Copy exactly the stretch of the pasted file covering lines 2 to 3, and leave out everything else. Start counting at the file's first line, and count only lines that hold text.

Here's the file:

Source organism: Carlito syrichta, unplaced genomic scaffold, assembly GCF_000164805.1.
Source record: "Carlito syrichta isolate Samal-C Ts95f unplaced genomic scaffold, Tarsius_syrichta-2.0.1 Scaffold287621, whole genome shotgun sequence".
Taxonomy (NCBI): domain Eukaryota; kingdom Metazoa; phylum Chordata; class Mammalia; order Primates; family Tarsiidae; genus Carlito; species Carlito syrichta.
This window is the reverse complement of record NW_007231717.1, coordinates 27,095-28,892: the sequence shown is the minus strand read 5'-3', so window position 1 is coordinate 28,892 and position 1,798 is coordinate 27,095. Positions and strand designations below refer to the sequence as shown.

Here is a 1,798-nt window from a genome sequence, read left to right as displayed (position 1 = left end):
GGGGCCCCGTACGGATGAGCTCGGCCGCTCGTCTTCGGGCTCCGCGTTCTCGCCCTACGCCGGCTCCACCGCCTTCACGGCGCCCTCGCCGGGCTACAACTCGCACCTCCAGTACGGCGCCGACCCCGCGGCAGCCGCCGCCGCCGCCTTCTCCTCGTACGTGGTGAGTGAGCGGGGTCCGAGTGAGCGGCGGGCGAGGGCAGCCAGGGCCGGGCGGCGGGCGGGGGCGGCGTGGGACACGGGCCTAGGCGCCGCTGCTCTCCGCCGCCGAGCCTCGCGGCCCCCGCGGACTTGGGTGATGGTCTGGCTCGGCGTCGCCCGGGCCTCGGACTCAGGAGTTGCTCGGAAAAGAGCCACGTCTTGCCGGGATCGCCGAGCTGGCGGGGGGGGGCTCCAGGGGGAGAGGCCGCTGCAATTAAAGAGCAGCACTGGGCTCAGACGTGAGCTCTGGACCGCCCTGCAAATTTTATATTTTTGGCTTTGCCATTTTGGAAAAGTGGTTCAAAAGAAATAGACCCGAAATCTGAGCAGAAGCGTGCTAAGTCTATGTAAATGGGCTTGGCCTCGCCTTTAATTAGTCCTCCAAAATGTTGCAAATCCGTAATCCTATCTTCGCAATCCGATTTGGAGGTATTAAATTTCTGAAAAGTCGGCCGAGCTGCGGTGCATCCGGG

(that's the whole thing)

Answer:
Source record: "Carlito syrichta isolate Samal-C Ts95f unplaced genomic scaffold, Tarsius_syrichta-2.0.1 Scaffold287621, whole genome shotgun sequence".
Taxonomy (NCBI): domain Eukaryota; kingdom Metazoa; phylum Chordata; class Mammalia; order Primates; family Tarsiidae; genus Carlito; species Carlito syrichta.